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US to offer millions in new funds to take on China

Written By: - Date published: 2:57 pm, May 3rd, 2021 - 16 comments
Categories: China, Propaganda, us politics, war - Tags:

This from SCMP columnist Alex Lo “If they look, swim and quack like US influence operations, they probably are US influence operations, especially when they come with an annual price tag of US$300 million to be authorised by law by the US Congress, of which US10 million has been earmarked especially for Hong Kong.”

Lo goes on to say:


16 comments on “US to offer millions in new funds to take on China ”

  1. Adrian Thornton 1

    "The real problem the US has with China is nothing to do with human rights. It is about strategic competition, and for the US that is a zero-sum game." exactly right, except you forgot to tag in Australia and the UK into that sentence.

    As I have said before, I am in my fifties now and well remember the Uyghur activists on Queen St, AKL giving away pamphlets detailing their conditions in China when I was in my teens….but now all of a sudden the western world cares about their plight…yeah right!

    Unfortunately, but as usual, Western Liberal media has done nothing but stoke the fires of this obviously US lead propaganda war….and all enthusiastically supported by Woke Liberal Imperialists of course.

    • df 1.1

      Giving media and UN (or name your favourite agency) unfettered access to the region might address some of your concerns.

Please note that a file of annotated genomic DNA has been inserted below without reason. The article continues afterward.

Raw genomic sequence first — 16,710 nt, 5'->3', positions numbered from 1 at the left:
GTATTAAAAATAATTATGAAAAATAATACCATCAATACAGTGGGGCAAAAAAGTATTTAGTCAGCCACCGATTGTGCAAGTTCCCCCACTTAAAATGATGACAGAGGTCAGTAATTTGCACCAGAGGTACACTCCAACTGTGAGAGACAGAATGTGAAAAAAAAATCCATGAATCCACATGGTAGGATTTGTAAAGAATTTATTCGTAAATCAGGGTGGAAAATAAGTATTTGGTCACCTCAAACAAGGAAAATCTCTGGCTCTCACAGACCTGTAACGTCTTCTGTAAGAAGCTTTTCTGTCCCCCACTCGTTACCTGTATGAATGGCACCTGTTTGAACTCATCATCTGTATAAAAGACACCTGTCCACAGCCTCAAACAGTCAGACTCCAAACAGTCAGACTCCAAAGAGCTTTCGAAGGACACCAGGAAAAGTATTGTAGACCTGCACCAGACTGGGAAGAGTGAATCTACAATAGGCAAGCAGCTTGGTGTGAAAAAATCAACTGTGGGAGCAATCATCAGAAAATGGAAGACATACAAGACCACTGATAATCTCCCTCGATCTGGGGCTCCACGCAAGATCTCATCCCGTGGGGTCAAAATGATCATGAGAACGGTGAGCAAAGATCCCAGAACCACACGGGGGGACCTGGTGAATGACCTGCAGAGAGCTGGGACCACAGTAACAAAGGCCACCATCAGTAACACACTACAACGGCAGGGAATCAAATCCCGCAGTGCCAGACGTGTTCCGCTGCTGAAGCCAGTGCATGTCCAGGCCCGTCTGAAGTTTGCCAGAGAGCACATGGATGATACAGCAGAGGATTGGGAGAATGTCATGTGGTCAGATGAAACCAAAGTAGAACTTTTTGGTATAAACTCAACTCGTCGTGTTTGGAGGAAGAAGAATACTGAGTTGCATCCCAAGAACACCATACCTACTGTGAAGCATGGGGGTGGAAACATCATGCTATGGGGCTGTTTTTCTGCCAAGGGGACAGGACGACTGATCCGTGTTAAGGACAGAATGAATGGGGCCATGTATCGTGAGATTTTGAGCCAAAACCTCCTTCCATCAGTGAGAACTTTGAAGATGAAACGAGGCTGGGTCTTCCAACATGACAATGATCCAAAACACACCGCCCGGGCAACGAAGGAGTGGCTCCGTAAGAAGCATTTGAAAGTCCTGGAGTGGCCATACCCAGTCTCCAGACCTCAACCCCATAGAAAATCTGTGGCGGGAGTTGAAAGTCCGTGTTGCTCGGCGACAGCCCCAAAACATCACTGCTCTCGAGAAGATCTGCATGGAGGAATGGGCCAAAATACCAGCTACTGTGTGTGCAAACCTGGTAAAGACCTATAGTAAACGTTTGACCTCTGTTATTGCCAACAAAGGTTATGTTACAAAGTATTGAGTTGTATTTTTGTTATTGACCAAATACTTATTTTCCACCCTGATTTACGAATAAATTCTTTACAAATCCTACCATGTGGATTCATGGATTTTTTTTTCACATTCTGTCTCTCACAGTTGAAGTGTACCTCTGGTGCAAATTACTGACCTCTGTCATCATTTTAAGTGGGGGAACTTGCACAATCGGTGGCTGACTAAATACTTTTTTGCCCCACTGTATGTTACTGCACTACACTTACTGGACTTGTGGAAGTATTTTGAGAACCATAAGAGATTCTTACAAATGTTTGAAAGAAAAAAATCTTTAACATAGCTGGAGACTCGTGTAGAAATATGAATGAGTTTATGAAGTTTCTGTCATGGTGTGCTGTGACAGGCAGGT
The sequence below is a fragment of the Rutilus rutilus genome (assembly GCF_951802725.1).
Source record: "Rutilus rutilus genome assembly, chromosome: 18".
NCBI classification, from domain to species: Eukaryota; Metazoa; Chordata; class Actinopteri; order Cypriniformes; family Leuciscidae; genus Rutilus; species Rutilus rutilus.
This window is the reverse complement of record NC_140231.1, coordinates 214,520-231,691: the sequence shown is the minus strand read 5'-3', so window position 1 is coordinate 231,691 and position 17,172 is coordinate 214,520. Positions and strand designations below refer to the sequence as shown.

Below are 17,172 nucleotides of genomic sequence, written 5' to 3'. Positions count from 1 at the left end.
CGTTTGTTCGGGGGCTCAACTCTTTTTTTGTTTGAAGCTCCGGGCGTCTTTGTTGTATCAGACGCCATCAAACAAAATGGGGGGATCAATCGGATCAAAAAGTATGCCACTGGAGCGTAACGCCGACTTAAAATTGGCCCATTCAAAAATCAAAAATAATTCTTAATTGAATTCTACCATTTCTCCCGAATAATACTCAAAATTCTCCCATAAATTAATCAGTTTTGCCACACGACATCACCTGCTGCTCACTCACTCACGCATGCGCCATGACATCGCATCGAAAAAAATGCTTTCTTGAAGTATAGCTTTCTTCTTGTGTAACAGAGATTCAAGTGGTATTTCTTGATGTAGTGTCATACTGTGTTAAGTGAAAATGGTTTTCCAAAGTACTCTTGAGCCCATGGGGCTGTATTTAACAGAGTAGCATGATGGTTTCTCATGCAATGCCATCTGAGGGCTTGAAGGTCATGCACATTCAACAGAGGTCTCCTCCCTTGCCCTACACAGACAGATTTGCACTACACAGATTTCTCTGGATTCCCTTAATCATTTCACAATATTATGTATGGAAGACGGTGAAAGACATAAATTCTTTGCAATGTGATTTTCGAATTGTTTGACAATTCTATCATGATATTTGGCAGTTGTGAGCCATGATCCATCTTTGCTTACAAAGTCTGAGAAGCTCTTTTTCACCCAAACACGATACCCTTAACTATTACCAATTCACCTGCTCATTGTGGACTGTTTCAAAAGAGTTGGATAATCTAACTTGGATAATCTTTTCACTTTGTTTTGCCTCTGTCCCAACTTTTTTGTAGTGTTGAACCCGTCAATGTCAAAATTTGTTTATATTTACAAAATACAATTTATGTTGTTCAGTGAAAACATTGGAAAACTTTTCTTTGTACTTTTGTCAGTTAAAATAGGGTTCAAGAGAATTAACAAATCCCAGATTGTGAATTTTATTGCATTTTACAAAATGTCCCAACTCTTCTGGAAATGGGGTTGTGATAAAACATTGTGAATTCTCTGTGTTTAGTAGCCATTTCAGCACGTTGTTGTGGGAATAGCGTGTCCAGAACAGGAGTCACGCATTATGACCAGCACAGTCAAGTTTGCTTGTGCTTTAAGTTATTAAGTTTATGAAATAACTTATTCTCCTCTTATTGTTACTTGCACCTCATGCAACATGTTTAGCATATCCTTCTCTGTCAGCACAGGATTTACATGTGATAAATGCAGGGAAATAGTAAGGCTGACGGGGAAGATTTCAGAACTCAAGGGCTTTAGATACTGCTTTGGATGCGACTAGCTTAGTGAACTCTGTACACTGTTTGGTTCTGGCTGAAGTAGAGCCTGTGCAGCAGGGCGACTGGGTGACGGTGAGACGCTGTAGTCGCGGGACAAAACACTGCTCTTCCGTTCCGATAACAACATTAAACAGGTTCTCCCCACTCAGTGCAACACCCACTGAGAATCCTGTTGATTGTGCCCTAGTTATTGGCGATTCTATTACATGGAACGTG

2. Byd0nz 2

    Nothing's changed then. This is the death throes of a dying Empire, spreading lies and hatred about it's Capitalist rivals so to remain the demented 'Top Dog'. Threatening it's friends to tow their line, meanwhile the propaganda budget swells by the use and abuse of tax payers dollars leaving their own poor in squalor. I agree with death to America and all money systems, sooner the better.

  3. Ad 3

    Our Prime Minister's view on China's human rights record is far, far more in alignment with that of the United States than that of China. In fact it hard not to hear the recent Biden speech precisely on this contest of values between New Zealand and other western nations, and China. This is her view this morning to the primary Chinese-Auckland audience.

    "We need to acknowledge that there are some things on which China and New Zealand do not, cannot, and will not agree," Ardern said, echoing comments earlier made by Foreign Affairs Minister Nanaia Mahuta.

    "New Zealand is an open, pluralistic, democracy, with a focus on transparency and the rule of law."

    Ardern said that New Zealanders expected elected officials to take a principled stance on issues, particularly those involving core values of the nation.

    "We have commented publicly about our grave concerns regarding the human rights situation of Uyhgurs in Xinjiang," Ardern said.

    "I have raised these concerns with senior Chinese leaders on a number of occasions, including with the Guandong Party Secretary in September 2018, and then with China's leaders when I visited in 2019.